In my last post, I wrote a little on the importance of extending participation in the sales and operations (S&OP) collaboration process as well as knowing what questions to ask each party. In this blog, I would like to step away from collaborating with internal departments to discuss collaborating with customers.

Working with customers is very similar to collaborating with product/marketing managers in that you need to know how many would be participating by region, how customers should interact with the application and at what level they should enter overrides. However a few other factors have to be taken into account and below you will find a list of additional questions to ask when collaborating with customers:

  1. What criterion should be used to select or identify customers that should participate in the collaborative forecasting process?
    Ideally, they should have enough volume, revenue etc. to make the effort worth it. For instance, if you do an ABC analysis on your customers, ideally, you should think about collaborating with your A customers before B and C because A is where the value exists.
  1. Are there currently any mechanisms or processes for customers to provide future demand information? (Email, fax, EDI, phone calls).
    If no mechanism exists currently, what are the candidate mechanisms for implementing in the future? Be sure to take into account whether you would be willing to provide them access to your corporate systems or you want to agree on a pre-formatted file exchange.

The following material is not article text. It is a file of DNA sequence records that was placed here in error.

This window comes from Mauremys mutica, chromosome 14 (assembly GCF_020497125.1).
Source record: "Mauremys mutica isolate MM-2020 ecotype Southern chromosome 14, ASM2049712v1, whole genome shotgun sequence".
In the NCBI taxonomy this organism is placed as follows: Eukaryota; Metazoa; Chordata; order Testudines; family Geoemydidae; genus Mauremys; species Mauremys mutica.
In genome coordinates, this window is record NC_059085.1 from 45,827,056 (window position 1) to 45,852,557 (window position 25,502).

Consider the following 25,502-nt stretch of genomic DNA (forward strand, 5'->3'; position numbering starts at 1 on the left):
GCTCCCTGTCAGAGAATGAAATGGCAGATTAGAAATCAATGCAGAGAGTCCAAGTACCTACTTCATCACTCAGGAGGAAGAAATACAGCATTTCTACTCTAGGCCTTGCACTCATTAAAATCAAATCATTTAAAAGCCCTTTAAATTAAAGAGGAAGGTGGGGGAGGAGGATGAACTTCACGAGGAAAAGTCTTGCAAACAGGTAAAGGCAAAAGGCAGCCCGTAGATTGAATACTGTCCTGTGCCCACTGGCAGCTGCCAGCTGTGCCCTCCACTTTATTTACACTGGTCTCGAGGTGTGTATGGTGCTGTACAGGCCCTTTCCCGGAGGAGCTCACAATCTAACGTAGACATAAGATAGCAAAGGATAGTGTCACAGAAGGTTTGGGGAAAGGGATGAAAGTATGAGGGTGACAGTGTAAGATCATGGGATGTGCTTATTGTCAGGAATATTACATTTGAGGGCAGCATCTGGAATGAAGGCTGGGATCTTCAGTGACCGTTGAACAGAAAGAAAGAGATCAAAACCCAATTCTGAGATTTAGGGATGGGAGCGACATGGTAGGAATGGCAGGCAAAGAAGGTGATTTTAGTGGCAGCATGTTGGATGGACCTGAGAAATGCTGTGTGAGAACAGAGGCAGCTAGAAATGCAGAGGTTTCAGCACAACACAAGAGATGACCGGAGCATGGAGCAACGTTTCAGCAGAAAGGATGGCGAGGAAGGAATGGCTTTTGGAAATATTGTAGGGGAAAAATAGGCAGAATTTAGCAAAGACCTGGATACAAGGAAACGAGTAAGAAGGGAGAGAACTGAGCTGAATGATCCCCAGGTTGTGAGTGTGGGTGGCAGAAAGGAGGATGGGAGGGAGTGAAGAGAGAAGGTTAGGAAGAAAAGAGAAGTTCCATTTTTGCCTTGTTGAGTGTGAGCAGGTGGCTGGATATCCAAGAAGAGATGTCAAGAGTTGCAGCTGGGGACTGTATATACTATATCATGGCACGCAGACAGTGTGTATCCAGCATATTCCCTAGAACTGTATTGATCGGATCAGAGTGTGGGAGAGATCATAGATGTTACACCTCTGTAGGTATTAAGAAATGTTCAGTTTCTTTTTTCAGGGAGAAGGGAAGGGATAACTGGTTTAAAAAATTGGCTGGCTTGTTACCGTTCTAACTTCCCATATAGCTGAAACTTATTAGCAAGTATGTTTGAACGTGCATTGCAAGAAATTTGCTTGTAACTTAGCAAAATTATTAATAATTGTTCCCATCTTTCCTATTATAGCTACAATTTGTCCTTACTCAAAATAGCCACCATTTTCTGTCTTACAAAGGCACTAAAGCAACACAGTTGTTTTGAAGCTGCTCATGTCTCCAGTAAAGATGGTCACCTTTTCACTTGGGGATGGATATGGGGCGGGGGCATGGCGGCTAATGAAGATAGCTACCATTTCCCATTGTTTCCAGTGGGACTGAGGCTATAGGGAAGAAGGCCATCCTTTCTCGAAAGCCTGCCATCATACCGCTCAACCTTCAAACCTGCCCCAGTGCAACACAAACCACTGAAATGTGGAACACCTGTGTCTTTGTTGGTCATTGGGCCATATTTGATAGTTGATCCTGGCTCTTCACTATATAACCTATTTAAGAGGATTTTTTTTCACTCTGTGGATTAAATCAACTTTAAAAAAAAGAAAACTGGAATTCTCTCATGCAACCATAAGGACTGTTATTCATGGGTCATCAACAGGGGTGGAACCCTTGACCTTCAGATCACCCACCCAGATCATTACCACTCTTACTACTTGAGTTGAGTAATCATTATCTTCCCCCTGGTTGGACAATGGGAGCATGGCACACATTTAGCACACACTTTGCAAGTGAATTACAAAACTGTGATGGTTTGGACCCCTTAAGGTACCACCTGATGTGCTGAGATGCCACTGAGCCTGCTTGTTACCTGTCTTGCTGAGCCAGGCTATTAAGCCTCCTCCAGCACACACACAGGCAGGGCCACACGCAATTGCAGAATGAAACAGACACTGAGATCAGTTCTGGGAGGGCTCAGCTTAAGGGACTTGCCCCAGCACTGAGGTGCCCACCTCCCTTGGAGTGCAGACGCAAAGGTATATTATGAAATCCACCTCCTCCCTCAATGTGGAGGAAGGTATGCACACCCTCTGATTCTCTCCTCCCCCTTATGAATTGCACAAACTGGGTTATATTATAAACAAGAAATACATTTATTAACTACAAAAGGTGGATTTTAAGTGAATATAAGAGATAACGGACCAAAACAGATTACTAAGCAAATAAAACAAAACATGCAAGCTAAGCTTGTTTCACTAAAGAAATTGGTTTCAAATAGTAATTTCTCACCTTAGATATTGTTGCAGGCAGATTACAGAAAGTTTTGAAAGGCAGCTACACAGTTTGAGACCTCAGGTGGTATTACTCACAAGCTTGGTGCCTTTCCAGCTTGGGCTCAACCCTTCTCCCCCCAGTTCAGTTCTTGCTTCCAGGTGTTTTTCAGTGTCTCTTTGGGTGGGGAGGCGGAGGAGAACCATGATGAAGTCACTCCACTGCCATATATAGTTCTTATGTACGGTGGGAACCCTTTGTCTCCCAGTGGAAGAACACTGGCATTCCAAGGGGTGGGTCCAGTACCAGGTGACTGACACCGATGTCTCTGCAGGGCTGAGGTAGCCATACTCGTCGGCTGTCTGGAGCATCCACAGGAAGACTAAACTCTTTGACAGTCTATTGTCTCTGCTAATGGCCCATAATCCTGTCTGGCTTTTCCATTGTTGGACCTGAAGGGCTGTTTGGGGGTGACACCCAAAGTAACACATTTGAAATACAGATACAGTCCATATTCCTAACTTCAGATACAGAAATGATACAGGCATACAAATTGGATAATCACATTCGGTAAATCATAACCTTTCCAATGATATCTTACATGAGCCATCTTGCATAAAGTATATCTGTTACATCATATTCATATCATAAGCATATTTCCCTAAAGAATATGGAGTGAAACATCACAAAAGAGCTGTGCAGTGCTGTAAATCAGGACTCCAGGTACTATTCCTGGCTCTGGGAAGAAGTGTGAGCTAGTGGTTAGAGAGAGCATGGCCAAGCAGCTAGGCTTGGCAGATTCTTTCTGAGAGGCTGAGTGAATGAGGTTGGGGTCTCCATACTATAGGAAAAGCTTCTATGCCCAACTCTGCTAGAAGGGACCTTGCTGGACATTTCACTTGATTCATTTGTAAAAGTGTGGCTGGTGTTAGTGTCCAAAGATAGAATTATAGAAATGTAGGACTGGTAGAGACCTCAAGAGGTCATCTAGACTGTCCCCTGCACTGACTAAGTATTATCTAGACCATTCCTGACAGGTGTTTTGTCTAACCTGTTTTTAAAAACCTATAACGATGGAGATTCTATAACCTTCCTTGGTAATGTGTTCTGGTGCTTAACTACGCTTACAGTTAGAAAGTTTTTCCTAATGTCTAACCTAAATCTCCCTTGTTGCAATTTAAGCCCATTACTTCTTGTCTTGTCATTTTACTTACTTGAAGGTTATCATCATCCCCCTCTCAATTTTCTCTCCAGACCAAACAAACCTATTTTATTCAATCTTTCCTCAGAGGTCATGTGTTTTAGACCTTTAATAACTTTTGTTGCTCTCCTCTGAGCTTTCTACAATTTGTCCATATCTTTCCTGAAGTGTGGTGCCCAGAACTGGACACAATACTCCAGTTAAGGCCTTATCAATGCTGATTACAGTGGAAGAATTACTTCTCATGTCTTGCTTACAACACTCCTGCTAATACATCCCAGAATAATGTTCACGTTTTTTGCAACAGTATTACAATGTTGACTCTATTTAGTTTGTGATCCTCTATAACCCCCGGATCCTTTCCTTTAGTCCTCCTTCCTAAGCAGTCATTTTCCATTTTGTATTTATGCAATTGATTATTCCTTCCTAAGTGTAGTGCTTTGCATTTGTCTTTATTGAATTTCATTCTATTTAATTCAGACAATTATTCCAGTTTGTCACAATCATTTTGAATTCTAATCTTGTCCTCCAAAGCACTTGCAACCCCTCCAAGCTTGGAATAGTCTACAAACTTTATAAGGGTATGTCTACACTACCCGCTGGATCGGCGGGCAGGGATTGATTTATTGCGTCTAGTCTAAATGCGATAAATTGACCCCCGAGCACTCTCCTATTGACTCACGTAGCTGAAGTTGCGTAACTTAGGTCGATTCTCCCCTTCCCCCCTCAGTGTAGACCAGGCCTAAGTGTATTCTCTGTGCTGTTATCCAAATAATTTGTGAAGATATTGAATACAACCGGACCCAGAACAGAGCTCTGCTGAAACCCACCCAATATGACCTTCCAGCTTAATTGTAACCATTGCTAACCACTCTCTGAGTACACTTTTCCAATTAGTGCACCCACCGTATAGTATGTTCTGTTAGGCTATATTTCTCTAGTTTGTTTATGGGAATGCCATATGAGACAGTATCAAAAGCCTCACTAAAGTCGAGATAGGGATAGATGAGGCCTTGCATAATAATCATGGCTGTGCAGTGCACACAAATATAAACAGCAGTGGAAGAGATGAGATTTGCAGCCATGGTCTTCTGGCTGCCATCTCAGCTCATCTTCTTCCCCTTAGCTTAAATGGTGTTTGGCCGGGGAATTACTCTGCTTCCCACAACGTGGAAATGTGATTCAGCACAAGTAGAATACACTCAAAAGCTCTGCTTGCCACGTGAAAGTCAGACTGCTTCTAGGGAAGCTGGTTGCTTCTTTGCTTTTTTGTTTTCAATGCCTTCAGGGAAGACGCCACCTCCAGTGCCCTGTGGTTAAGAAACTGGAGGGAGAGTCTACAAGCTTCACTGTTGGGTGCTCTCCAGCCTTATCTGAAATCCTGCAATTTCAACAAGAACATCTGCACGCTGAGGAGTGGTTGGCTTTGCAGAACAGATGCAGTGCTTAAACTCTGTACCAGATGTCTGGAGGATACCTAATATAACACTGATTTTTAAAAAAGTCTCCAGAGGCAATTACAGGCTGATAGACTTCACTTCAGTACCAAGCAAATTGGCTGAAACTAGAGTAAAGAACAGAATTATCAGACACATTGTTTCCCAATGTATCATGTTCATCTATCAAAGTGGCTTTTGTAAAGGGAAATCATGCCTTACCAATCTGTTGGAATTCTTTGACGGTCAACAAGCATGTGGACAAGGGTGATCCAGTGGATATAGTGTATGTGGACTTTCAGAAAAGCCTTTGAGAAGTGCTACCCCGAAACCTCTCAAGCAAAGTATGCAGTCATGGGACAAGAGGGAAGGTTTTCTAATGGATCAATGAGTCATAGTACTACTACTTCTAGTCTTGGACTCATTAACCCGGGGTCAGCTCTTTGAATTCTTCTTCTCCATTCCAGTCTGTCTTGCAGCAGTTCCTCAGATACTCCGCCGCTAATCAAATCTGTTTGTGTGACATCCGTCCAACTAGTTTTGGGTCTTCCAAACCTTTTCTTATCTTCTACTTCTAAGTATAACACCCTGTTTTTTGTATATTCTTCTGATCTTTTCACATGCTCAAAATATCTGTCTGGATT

1. Do you have any customers who collaborate at this level with their other suppliers?
    If so, they will be a good fit for this collaboration because they have experience and are groomed for the process.
  1. Do you have any Vendor Managed Inventory (VMI) customers?
    They might be already sharing some data (for example inventory and POS data) with you and might be willing to share more.
  1. Do you have customers who are always insisting on getting better service?
    These types of customers are often the most willing to share data and collaborate as a quid pro quo. The opportunity to improve customer service is something that will attract their attention and as our experience shows collaboration increases customer service levels.

Now collaborating with your customers may a bit different but ultimately can increase your customer service and satisfaction levels. What are your thoughts? Have you ever collaborated with your customers? Was it a success?

To read more on extending sales and operations participation request a free copy of A Practical Guide for Improving Sales and Operations Planning by Arkieva’s CEO Harpal Singh.

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